New technology gives emergency vehicles the green light

EMERGENCY services vehicles are getting a clearer run to urgent jobs thanks to new traffic light technology being trialled on the Gold Coast.

Minister for Police, Fire and Emergency Services Jack Dempsey said the Emergency Vehicle Priority (EVP) project allows crews to reach house fires, car crashes and other emergencies more quickly and safely – without having to navigate their way through red lights at intersections.

“This technology is a perfect demonstration of how the Newman Government is revitalising frontline services for the benefit of Queenslanders,” Mr Dempsey said.


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“It allows for the lights and sirens on an emergency vehicle to be recognised at traffic light intersections.

“As the vehicle approaches an automated system triggers the lights to change and allows the emergency vehicle to proceed through a green light.

“Not only will it decrease response times, it also means emergency service workers no longer have to put their own lives on the line trying to navigate their way through red lights when other traffic can be coming from another direction.”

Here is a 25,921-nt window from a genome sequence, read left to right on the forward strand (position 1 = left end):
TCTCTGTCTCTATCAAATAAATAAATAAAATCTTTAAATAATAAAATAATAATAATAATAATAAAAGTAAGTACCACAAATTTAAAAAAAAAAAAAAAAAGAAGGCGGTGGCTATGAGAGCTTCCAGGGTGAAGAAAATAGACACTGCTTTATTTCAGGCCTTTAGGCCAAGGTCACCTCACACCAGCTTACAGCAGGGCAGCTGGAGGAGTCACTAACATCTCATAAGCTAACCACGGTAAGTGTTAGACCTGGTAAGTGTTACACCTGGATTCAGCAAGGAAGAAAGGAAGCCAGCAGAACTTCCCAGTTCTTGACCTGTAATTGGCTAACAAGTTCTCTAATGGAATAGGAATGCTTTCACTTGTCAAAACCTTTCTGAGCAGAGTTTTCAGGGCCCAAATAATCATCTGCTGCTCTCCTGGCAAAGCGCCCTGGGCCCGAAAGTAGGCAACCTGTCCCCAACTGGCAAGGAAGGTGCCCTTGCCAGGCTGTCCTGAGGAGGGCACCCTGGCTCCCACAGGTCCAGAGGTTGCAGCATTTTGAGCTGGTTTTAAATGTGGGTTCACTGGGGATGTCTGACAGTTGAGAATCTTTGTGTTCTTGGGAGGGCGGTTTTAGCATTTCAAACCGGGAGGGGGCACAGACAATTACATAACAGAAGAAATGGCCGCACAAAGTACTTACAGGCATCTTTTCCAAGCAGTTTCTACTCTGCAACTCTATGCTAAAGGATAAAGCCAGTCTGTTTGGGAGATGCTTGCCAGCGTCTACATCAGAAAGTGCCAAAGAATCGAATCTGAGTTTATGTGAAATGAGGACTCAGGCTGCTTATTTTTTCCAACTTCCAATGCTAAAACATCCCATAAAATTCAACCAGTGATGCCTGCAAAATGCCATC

Minister for Transport and Main Roads Scott Emerson said while the technology was being used in Melbourne and Sydney, Queensland’s trial takes the concept even further.

“The Queensland system is designed to minimise the disruption to traffic and seeks to return to normal traffic conditions as quickly as possible after the emergency vehicle has passed,” Mr Emerson said.

“This is important technology that will improve safety for all road users but it’s important to remember drivers must always give way to emergency vehicles if they approach under lights and sirens.”

Health Minister Lawrence Springborg said 10 Queensland Ambulance Service vehicles were also part of the trial and were benefiting from green lights at 52 intersections in the Southport area.

“This technology is ensuring our paramedics reach their patients in the quickest possible time and is another example of how this government is improving Queensland’s health system,” he said.

“So far, this trial has been very successful and there are plans to expand the project to reach more areas in the coming months.”